Ultimately this strange rendition of the faith stems from a confused understanding of salvation in general. Effortless-Christianity adopts into its religious rubric the fundamentals of western theology regarding the fall of man and its resulting anthropology (or “doctrine of human nature”), particularly as it appears in the Reformed tradition. In essence, mankind is separated from God via the guilt of Adam’s original sin. Due to this sin mankind is “totally depraved” and utterly incapable of even desiring union with their Maker. Salvation is seen as a sovereign work of God in the sense that God performs all the necessary elements to make a person “legally” worthy of salvation; He even controls the believer’s act of believing. Once a person is “saved,” typically through a short initiation prayer (i.e. “sinner’s prayer”), he or she is eternally “secure” in their salvation. The legal triumph of Christ’s work on the Cross cannot be reversed by whatever sin the believer happens to commit from that point forward. Hence, one’s effort is null and void of any consequence.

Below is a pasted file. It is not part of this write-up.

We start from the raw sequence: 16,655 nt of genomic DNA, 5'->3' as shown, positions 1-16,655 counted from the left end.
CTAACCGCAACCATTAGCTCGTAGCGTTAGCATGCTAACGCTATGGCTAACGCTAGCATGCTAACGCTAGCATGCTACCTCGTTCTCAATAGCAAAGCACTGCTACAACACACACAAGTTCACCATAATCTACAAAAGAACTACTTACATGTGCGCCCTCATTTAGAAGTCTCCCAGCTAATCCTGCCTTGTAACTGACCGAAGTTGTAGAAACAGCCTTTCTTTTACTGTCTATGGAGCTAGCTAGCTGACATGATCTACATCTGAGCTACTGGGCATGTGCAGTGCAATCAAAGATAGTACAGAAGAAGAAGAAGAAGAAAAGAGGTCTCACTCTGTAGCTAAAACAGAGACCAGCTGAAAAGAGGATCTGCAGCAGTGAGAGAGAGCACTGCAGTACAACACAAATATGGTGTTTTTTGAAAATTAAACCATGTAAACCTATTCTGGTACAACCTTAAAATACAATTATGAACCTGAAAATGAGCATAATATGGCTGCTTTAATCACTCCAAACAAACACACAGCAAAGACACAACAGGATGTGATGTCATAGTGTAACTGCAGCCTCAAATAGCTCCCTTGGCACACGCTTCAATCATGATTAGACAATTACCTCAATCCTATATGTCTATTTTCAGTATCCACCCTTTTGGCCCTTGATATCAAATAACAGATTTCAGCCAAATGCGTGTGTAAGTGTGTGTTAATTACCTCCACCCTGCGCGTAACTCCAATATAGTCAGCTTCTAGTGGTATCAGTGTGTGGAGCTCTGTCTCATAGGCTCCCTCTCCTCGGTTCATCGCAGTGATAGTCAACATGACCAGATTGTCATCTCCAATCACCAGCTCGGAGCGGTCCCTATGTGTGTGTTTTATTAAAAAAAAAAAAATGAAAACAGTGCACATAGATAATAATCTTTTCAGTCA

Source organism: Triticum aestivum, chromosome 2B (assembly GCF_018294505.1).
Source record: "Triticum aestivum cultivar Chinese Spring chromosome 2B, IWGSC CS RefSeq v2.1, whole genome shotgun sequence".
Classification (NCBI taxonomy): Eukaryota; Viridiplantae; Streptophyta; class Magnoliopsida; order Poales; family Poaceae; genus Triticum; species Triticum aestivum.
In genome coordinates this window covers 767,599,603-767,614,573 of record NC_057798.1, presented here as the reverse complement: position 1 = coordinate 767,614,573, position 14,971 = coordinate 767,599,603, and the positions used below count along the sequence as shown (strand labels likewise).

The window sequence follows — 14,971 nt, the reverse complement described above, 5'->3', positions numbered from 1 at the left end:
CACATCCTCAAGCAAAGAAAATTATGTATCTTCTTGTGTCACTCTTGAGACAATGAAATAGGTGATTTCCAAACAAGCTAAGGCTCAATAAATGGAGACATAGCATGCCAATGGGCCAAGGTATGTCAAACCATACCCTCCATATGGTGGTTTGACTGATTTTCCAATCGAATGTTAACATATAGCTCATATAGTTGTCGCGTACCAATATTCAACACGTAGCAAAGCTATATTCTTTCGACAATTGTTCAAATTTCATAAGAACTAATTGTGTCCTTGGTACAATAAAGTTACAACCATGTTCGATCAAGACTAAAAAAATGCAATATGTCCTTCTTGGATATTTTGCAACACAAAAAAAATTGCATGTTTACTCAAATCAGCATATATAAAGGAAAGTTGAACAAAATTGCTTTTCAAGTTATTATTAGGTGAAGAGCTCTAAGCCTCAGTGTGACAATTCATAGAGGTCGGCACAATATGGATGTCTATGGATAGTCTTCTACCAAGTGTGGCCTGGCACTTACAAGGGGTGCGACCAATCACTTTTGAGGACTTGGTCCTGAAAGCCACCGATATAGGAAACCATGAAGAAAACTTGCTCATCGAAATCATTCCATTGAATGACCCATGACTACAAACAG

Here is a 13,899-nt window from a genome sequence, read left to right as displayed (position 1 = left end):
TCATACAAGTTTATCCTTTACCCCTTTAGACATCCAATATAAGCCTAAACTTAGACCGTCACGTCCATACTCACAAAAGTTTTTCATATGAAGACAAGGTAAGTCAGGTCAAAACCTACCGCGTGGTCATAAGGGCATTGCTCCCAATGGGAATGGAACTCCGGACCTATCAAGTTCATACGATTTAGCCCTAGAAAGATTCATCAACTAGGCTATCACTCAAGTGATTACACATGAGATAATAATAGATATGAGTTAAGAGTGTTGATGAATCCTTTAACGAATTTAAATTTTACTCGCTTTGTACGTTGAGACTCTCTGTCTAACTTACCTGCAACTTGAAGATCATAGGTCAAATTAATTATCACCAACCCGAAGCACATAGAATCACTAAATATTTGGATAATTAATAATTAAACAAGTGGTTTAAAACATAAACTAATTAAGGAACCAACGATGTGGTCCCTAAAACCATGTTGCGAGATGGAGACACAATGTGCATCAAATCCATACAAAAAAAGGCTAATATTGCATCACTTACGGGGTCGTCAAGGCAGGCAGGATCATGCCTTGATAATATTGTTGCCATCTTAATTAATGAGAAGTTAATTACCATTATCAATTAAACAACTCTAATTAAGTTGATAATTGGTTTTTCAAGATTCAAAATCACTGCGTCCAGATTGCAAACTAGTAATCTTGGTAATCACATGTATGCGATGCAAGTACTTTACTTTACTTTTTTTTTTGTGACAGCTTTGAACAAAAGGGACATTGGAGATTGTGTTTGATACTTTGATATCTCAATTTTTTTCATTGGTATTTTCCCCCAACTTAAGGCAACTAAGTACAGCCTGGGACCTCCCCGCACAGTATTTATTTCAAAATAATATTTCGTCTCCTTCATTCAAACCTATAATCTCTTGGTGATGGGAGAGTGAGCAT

With this view it is not difficult to understand why the effortless-Christianity movement rejects wholesale any belief in the Church as a sacramental necessity for salvation. If one’s fallen condition is primarily the guilt of failing to obey God’s objective code of conduct, if God simply demands the payment for a debt, if attaining proper legal status with God is what constitutes salvation then perhaps the effortless-Christianity movement has it right. Since no one can do anything to satisfy this God, He satisfies Himself by torturing and killing His own Son on our behalf. In an awkward sense, salvation is understood as God satisfying His own wrath by paying Himself in the currency of His own blood. Mankind is more or less the passive observer of this ambivalent God working out His own issues with Himself throughout the course of history.

The Orthodox Vision of Salvation (nutshell version)